The heavily trailed Industrial Strategy document was released this week, 250 pages of gloss and colour. And credit where it is due – it is significant and serious news when our Prime Minister asserts their belief that “a strong and strategic state…intervenes decisively wherever it can make a difference.” Brown or Blair could have penned that, so the fact that these are the word of a Conservative premier is indeed newsworthy (even on a day when a royal wedding is announced!)
But….there’s always a “but”…….this is in reality only a partial strategy. Where are public services in this document. The care sector, in which there will be more jobs in the near future than presently, is absent. Trade unions, and our nearly 6 million members get the briefest of mentions. The Taylor proposals for “good work” are given a page to themself- and then a couple of references thereafter. The creative industries seem barely to exist.
Look, this document really does need careful reading. But immediately its seems that (1) it is preoccupied with the top half of an hourglass shaped economy, not the whole kit-and-kaboodle and (2) it is very light on delivery. Yes, there are some spending commitments but that is not the same thing.
Also this week, we have the ongoing drama/scandal of Brexit impact reports not being fully disclosed to MPs. This really is a big deal for us all but for unions and our members it is like being dragged backwards.
We have made some good progress in the health, aviation and film sectors in terms of working collaboratively with employers to scope the impact of Brexit – and to work out what we, collaboratively, can do about it. This is sector level bargaining at its best. It is also the type of dynamic that the Industrial Strategy would seem to like to see (but without unions, I fear!). So research work that would allow the workers, employers and experts in each industrial sector to plan and agree a way though this mess is crucial. And the government has it. But won’t release it. This is dangerously counter-productive.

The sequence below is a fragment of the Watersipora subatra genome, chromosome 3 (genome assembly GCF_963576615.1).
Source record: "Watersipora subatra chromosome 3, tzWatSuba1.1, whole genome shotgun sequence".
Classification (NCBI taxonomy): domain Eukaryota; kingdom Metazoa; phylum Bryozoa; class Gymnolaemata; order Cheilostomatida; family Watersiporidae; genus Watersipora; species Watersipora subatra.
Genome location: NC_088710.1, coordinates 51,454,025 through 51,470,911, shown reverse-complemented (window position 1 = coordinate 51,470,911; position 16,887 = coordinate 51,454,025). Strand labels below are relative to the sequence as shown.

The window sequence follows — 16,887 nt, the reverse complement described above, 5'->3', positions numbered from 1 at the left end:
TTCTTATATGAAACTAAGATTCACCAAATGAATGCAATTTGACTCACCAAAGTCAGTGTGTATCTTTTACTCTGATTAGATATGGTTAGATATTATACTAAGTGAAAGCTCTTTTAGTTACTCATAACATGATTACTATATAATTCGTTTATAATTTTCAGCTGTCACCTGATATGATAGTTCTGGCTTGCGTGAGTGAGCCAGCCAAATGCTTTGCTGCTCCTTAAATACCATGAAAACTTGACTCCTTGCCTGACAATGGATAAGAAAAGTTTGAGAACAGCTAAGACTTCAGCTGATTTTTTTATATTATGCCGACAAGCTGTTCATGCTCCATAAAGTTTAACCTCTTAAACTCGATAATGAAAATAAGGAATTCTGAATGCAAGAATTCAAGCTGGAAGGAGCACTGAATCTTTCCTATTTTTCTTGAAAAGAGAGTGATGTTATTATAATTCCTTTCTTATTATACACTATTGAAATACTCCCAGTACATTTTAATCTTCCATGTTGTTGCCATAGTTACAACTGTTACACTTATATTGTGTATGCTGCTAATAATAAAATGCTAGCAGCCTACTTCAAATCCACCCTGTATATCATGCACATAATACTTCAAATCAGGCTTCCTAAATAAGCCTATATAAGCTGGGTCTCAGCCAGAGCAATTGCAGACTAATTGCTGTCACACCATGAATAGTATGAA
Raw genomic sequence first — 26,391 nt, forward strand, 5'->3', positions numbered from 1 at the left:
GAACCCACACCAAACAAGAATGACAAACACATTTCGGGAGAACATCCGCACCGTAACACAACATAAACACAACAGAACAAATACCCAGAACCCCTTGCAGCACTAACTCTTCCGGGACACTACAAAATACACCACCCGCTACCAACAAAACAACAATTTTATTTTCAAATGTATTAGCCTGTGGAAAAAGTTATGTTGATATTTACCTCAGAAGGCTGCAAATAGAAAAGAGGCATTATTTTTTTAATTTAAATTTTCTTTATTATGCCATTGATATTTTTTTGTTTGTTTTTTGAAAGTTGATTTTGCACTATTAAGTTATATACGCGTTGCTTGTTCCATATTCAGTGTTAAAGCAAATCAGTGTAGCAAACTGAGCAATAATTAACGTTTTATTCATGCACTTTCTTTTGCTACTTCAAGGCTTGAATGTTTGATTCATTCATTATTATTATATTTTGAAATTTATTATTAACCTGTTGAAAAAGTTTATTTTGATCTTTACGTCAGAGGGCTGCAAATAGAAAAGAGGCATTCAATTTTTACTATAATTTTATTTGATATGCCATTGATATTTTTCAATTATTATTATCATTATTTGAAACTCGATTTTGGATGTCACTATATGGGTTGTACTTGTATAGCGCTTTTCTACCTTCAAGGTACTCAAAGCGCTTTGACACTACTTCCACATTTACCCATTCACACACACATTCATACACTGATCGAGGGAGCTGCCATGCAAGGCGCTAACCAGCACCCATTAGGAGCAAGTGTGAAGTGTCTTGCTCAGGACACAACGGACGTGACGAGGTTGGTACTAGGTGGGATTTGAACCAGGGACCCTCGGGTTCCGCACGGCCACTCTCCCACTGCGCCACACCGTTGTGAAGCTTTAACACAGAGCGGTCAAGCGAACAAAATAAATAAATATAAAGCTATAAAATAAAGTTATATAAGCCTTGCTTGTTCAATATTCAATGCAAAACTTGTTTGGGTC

One thing we can take comfort from in such challenging times is the ability of friends in the media to continue to search and share the stories of working people. There are not nearly so many of them these days – the era of industrial correspondents has gone, with only Alan Jones at the Press Association really still active. And you could argue, as the Mirror’s Kevin Maguire does, that quaintly didn’t necessarily equate to better quality.
But Kevin, and people like Paul Mason, John Harris and Owen Jones at the Guardian, Sarah O’Connor at the FT and Conrad Landin at the Morning Star, show that there is still a population of journalists who “get” what trade unions do and why it matters. How we get stories into the news is a key part of the equation, and Kevin’s advice on that as well speculating on whether we need a “Britain’s Got Unions” or “Strictly Come Organising” makes for a lively interview on the latest unions 21 podcast.
The current episode includes that debate on Industrial Strategy, why the Brexit non-disclosure is such a problem, plus details of the 2018 Unions21 conference and how you can get your hands on tickets before anyone else!